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COMMENTS (12 to date)
hk writes:

As a mathematician, I have the feeling that sometimes economists and physicists use the term 'mathematics' somewhat differently. Often people think of qualitative ideas as being the important part and the equations that express them as secondary. I would agree, as would, I suspect many mathematicians. The important thing is that mathematics(modern mathematics even more so) deals with phenomena at the qualitative level.

Entire theories can be stated formally and proved just at the qualitative,(but rigorous) level. One can see this even in elementary theorems like the number of primes being infinite that it is the ideas which count. The only place where this is possibly not true is school & undergrad calculus courses where math is treated as how to manually replace a fancy calculator.

This qualitative pursuit is in fact one of the reasons why math has become abstract. Physicist notation avoids the abstraction by using concrete notation for equations but then this leads them, to refer to the abstract ideas as physics and the detailed equations as just math. (Though sometimes there is something to this - cases where there is no known formalism even abstractly for their ideas).

Coming back to your post, here's my point: One definition of a science would be - 1) a formal model, 2) informal but widely agreed upon ways of interpreting its theoretical terms & statements in observations and experiments, 3) nontrivial agreement with the observed data.
Given this, it is important to separate two kinds of critcisms -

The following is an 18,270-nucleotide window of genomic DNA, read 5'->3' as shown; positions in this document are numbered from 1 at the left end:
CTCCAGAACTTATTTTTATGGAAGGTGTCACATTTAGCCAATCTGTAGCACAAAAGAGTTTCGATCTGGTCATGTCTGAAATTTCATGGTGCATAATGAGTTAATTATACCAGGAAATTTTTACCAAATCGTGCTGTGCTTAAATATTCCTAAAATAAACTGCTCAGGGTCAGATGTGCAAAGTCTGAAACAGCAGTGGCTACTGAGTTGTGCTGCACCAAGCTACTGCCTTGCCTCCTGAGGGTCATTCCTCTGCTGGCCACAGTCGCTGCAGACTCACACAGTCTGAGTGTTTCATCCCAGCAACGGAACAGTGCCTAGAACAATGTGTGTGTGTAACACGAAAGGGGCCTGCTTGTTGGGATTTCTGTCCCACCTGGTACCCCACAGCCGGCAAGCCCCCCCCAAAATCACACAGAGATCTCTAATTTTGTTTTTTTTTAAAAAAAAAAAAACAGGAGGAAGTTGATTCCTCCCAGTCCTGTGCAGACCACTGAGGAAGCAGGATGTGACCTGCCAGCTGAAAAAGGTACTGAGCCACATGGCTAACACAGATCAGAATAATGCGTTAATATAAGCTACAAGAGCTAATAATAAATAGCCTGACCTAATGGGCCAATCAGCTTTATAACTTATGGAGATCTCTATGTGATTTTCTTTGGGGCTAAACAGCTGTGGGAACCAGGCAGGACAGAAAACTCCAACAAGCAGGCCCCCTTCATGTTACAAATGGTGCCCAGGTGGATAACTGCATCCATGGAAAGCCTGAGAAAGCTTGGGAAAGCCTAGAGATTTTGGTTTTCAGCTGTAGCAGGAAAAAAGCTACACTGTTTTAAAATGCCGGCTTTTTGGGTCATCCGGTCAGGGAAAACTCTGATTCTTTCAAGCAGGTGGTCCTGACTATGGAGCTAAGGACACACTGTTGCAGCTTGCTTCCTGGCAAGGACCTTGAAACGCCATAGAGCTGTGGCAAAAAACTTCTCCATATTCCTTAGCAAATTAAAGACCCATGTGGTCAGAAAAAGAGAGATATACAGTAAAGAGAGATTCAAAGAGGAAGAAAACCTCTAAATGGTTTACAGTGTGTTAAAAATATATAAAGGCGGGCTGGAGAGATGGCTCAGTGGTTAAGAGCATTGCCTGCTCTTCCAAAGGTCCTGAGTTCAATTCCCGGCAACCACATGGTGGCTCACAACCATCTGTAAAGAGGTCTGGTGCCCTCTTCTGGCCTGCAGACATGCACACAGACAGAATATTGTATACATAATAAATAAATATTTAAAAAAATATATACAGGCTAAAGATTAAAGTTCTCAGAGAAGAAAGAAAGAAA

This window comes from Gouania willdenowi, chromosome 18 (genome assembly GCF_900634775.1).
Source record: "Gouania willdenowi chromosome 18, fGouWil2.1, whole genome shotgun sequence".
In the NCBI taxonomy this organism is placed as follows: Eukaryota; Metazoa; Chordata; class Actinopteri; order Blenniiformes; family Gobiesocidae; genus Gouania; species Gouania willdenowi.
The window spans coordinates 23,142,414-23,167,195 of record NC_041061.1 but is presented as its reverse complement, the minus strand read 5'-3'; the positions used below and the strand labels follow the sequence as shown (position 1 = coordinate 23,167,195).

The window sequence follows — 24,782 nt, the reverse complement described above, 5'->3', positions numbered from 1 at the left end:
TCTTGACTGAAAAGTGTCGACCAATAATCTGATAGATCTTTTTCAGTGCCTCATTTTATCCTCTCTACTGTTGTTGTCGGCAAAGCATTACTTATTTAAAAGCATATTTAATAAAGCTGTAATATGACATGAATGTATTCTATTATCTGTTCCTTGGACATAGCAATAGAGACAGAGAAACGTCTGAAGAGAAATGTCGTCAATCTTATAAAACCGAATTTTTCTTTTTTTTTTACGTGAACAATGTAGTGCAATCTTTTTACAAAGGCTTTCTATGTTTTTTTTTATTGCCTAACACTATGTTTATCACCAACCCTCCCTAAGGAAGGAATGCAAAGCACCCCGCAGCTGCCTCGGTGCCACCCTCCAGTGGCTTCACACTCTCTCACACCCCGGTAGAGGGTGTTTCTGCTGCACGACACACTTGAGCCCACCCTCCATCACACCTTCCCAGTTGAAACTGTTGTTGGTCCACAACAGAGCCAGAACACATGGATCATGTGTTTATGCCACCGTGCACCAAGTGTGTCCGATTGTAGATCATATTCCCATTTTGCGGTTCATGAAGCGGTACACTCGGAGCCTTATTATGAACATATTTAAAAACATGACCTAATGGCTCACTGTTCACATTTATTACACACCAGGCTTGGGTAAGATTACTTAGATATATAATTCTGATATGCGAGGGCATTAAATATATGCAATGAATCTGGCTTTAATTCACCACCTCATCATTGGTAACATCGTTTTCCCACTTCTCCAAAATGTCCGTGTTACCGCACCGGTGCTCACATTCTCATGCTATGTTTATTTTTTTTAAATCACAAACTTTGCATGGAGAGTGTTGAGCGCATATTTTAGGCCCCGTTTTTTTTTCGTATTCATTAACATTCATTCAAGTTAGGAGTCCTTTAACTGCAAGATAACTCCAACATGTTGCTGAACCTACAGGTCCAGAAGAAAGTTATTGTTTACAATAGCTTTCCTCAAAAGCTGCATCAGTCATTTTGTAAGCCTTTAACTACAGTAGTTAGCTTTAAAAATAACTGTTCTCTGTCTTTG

A) particular types of formal models are bad.
B) formal models themselves could be bad
Austrian economics critique, for instance, that the economy is too complicated to predict movement of its indicators is just saying that formal models with predictions above a certain detail is hopeless. Indeed, reading some of their ideas, it still seems like a formal universe with modelling of actions of agents, just at a more abstract level - not predicting numbers but predicting patterns in behaviour, right or wrong.
Overfitting in econometric models, again a critique a specific type of model.

It is vey hard to imagine a situation with B) holding because it is mainly just a constraint about being clear about what your model is. One might, for the sake of exposition write it out as a collection of essays, but if the concepts are clear, it should be easy to convert it into a formal universe.
The very demand that ultimately everything comes down to empirical data implies a clarity (even, formalism) about what empirics the model predicts in order to avoid adhoc adjustments.

hk writes:

Reading the Klein-Romero link, I think I missed what you were trying to say, not so much a critique of setting up mathematical models but about the missing steps 2 & 3, a way of interpreting these models in observations and then checking them.

Rick Weber writes:

I certainly agree that 90% of people who reject economics by number 4. However I think that by divorcing itself from reality, economics itself increases this. If what professional economists did wasn't so boring (i.e. if we saw more work along the lines of what's done at GMU or Bloomington), fewer people would be willing to reject economics out of hand.

This separation from reality is (IMHO) largely caused by the math. In an effort to force analysis to be internally consistent and to force economists to state their assumptions, math is only partly successful; it still allows implicit assumptions, and these assumptions go unnoticed. And often these assumptions are where the interesting questions lie. In a perfect competition model, the implicit assumption is that people are willing to trade and there are institutions that make it possible; this raises interesting questions that many economists ignore.

Khoth writes:

I think even apart from implicit assumptions, economists too busy with models sometimes neglect the stated assumptions. You'll see some theorem that explicitly assumes perfect competition, rational agents, no transaction costs, or whatever, and then someone will try to apply it to a situation where those assumptions don't hold.